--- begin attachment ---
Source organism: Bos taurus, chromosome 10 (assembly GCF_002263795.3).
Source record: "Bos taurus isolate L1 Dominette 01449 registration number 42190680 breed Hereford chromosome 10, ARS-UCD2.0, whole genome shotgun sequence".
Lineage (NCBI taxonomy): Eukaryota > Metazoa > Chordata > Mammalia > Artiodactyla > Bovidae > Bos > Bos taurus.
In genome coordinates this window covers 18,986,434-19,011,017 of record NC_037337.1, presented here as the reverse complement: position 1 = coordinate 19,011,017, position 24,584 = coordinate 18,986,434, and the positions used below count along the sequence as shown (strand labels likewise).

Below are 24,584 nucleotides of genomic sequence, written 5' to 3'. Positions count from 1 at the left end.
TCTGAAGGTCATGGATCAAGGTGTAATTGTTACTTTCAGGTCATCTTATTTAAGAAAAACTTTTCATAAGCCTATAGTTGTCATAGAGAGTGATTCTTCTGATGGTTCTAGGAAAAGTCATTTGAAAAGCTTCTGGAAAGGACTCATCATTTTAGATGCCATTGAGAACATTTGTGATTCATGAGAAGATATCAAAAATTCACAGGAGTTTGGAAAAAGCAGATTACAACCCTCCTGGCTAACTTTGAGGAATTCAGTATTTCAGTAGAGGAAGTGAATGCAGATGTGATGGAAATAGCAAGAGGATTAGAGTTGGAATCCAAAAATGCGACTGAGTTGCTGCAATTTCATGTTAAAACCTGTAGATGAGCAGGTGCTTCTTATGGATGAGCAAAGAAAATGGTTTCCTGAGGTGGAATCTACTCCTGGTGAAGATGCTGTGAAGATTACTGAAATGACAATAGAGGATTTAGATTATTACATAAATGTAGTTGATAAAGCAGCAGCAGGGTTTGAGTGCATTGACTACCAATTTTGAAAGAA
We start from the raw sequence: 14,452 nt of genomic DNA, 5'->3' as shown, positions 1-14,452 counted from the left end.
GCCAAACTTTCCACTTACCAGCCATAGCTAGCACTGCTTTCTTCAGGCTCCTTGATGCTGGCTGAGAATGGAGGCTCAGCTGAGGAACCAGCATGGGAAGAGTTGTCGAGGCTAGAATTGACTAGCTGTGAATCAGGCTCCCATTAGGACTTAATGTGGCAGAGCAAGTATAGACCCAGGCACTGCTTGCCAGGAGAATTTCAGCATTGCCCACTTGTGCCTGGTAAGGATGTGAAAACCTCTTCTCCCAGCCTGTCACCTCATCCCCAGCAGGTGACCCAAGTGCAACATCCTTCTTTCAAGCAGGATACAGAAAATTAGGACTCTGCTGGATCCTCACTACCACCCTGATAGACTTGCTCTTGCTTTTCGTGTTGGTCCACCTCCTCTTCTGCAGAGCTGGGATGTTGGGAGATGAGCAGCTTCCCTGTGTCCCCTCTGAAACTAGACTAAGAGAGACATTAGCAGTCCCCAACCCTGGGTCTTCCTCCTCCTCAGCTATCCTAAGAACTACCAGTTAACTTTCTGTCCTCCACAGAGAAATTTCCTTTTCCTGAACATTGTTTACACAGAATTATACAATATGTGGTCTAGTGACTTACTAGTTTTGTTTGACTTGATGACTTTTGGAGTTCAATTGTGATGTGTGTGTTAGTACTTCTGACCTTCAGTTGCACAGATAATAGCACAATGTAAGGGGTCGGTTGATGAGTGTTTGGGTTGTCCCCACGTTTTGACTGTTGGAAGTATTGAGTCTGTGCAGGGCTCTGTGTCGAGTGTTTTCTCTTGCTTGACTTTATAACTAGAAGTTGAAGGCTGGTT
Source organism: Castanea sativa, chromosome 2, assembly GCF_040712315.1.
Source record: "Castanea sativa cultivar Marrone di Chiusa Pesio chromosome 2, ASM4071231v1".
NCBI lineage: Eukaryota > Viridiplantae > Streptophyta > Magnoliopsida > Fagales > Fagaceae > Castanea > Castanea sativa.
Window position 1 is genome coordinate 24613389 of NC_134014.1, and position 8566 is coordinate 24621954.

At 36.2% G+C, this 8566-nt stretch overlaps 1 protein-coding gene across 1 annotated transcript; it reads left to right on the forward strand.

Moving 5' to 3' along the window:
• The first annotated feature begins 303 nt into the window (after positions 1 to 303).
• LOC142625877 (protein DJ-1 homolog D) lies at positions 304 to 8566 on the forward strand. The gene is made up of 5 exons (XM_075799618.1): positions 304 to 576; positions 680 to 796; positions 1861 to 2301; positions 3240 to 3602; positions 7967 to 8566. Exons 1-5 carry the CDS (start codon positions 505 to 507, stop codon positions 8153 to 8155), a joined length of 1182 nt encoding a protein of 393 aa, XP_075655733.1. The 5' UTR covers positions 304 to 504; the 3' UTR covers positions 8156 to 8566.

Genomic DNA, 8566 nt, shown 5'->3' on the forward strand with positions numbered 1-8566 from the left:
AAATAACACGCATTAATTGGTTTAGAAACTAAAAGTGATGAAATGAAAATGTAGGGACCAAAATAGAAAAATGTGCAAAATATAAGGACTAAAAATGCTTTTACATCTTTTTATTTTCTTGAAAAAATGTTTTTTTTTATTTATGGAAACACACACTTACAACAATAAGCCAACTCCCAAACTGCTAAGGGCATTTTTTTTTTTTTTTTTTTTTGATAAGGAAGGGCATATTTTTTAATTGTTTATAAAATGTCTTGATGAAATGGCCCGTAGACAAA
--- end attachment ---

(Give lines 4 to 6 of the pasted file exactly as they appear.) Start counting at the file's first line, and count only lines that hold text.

In genome coordinates this window covers 18,986,434-19,011,017 of record NC_037337.1, presented here as the reverse complement: position 1 = coordinate 19,011,017, position 24,584 = coordinate 18,986,434, and the positions used below count along the sequence as shown (strand labels likewise).

Below are 24,584 nucleotides of genomic sequence, written 5' to 3'. Positions count from 1 at the left end.
TCTGAAGGTCATGGATCAAGGTGTAATTGTTACTTTCAGGTCATCTTATTTAAGAAAAACTTTTCATAAGCCTATAGTTGTCATAGAGAGTGATTCTTCTGATGGTTCTAGGAAAAGTCATTTGAAAAGCTTCTGGAAAGGACTCATCATTTTAGATGCCATTGAGAACATTTGTGATTCATGAGAAGATATCAAAAATTCACAGGAGTTTGGAAAAAGCAGATTACAACCCTCCTGGCTAACTTTGAGGAATTCAGTATTTCAGTAGAGGAAGTGAATGCAGATGTGATGGAAATAGCAAGAGGATTAGAGTTGGAATCCAAAAATGCGACTGAGTTGCTGCAATTTCATGTTAAAACCTGTAGATGAGCAGGTGCTTCTTATGGATGAGCAAAGAAAATGGTTTCCTGAGGTGGAATCTACTCCTGGTGAAGATGCTGTGAAGATTACTGAAATGACAATAGAGGATTTAGATTATTACATAAATGTAGTTGATAAAGCAGCAGCAGGGTTTGAGTGCATTGACTACCAATTTTGAAAGAA